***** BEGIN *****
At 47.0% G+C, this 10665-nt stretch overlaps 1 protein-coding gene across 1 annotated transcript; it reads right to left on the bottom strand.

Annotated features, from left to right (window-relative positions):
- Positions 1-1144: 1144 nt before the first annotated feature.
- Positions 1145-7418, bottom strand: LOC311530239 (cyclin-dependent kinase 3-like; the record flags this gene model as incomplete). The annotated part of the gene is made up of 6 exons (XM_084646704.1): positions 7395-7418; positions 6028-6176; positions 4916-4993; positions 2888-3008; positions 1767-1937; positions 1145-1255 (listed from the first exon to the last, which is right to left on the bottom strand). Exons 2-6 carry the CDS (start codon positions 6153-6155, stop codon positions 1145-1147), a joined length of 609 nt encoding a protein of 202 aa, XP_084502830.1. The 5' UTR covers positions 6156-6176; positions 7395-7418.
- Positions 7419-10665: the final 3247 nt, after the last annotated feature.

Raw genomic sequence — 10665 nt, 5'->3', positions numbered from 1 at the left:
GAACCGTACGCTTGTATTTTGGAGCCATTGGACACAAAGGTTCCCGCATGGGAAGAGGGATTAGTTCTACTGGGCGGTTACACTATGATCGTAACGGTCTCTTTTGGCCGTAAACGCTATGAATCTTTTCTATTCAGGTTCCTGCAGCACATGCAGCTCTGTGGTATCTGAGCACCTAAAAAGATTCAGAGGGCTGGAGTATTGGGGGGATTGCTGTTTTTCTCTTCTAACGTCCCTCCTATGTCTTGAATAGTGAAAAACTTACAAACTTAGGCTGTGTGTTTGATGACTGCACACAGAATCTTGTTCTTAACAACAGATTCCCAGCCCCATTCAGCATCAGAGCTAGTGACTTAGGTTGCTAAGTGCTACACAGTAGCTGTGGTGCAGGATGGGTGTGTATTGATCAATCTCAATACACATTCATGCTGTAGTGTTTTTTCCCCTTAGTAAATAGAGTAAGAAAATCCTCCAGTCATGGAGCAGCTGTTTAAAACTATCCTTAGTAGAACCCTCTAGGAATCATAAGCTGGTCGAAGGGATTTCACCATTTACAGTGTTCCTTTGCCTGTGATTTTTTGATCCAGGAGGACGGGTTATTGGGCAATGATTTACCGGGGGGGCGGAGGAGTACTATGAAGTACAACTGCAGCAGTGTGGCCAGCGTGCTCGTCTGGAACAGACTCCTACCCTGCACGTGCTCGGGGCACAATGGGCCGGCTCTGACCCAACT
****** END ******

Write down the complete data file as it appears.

At 47.0% G+C, this 10665-nt stretch overlaps 1 protein-coding gene across 1 annotated transcript; it reads right to left on the bottom strand.

Annotated features, from left to right (window-relative positions):
- Positions 1-1144: 1144 nt before the first annotated feature.
- Positions 1145-7418, bottom strand: LOC311530239 (cyclin-dependent kinase 3-like; the record flags this gene model as incomplete). The annotated part of the gene is made up of 6 exons (XM_084646704.1): positions 7395-7418; positions 6028-6176; positions 4916-4993; positions 2888-3008; positions 1767-1937; positions 1145-1255 (listed from the first exon to the last, which is right to left on the bottom strand). Exons 2-6 carry the CDS (start codon positions 6153-6155, stop codon positions 1145-1147), a joined length of 609 nt encoding a protein of 202 aa, XP_084502830.1. The 5' UTR covers positions 6156-6176; positions 7395-7418.
- Positions 7419-10665: the final 3247 nt, after the last annotated feature.

Raw genomic sequence — 10665 nt, 5'->3', positions numbered from 1 at the left:
GAACCGTACGCTTGTATTTTGGAGCCATTGGACACAAAGGTTCCCGCATGGGAAGAGGGATTAGTTCTACTGGGCGGTTACACTATGATCGTAACGGTCTCTTTTGGCCGTAAACGCTATGAATCTTTTCTATTCAGGTTCCTGCAGCACATGCAGCTCTGTGGTATCTGAGCACCTAAAAAGATTCAGAGGGCTGGAGTATTGGGGGGATTGCTGTTTTTCTCTTCTAACGTCCCTCCTATGTCTTGAATAGTGAAAAACTTACAAACTTAGGCTGTGTGTTTGATGACTGCACACAGAATCTTGTTCTTAACAACAGATTCCCAGCCCCATTCAGCATCAGAGCTAGTGACTTAGGTTGCTAAGTGCTACACAGTAGCTGTGGTGCAGGATGGGTGTGTATTGATCAATCTCAATACACATTCATGCTGTAGTGTTTTTTCCCCTTAGTAAATAGAGTAAGAAAATCCTCCAGTCATGGAGCAGCTGTTTAAAACTATCCTTAGTAGAACCCTCTAGGAATCATAAGCTGGTCGAAGGGATTTCACCATTTACAGTGTTCCTTTGCCTGTGATTTTTTGATCCAGGAGGACGGGTTATTGGGCAATGATTTACCGGGGGGGCGGAGGAGTACTATGAAGTACAACTGCAGCAGTGTGGCCAGCGTGCTCGTCTGGAACAGACTCCTACCCTGCACGTGCTCGGGGCACAATGGGCCGGCTCTGACCCAACT